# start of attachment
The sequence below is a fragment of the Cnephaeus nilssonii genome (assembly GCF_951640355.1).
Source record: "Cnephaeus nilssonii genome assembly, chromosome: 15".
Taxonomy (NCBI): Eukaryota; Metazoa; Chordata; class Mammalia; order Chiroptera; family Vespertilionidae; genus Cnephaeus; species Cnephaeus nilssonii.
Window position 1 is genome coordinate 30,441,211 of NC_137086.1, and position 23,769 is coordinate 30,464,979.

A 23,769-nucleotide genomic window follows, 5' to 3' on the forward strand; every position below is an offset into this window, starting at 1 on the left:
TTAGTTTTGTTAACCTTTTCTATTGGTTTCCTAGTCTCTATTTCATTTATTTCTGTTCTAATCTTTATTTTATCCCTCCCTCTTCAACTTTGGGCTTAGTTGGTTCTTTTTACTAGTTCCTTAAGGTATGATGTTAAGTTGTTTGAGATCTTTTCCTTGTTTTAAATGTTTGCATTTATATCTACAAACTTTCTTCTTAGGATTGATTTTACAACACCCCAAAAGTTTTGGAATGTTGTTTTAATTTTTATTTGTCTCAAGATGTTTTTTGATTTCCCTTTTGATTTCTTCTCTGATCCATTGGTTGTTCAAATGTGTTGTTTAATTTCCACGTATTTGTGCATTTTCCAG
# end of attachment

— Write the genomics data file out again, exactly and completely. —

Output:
The sequence below is a fragment of the Cnephaeus nilssonii genome (assembly GCF_951640355.1).
Source record: "Cnephaeus nilssonii genome assembly, chromosome: 15".
Taxonomy (NCBI): Eukaryota; Metazoa; Chordata; class Mammalia; order Chiroptera; family Vespertilionidae; genus Cnephaeus; species Cnephaeus nilssonii.
Window position 1 is genome coordinate 30,441,211 of NC_137086.1, and position 23,769 is coordinate 30,464,979.

A 23,769-nucleotide genomic window follows, 5' to 3' on the forward strand; every position below is an offset into this window, starting at 1 on the left:
TTAGTTTTGTTAACCTTTTCTATTGGTTTCCTAGTCTCTATTTCATTTATTTCTGTTCTAATCTTTATTTTATCCCTCCCTCTTCAACTTTGGGCTTAGTTGGTTCTTTTTACTAGTTCCTTAAGGTATGATGTTAAGTTGTTTGAGATCTTTTCCTTGTTTTAAATGTTTGCATTTATATCTACAAACTTTCTTCTTAGGATTGATTTTACAACACCCCAAAAGTTTTGGAATGTTGTTTTAATTTTTATTTGTCTCAAGATGTTTTTTGATTTCCCTTTTGATTTCTTCTCTGATCCATTGGTTGTTCAAATGTGTTGTTTAATTTCCACGTATTTGTGCATTTTCCAG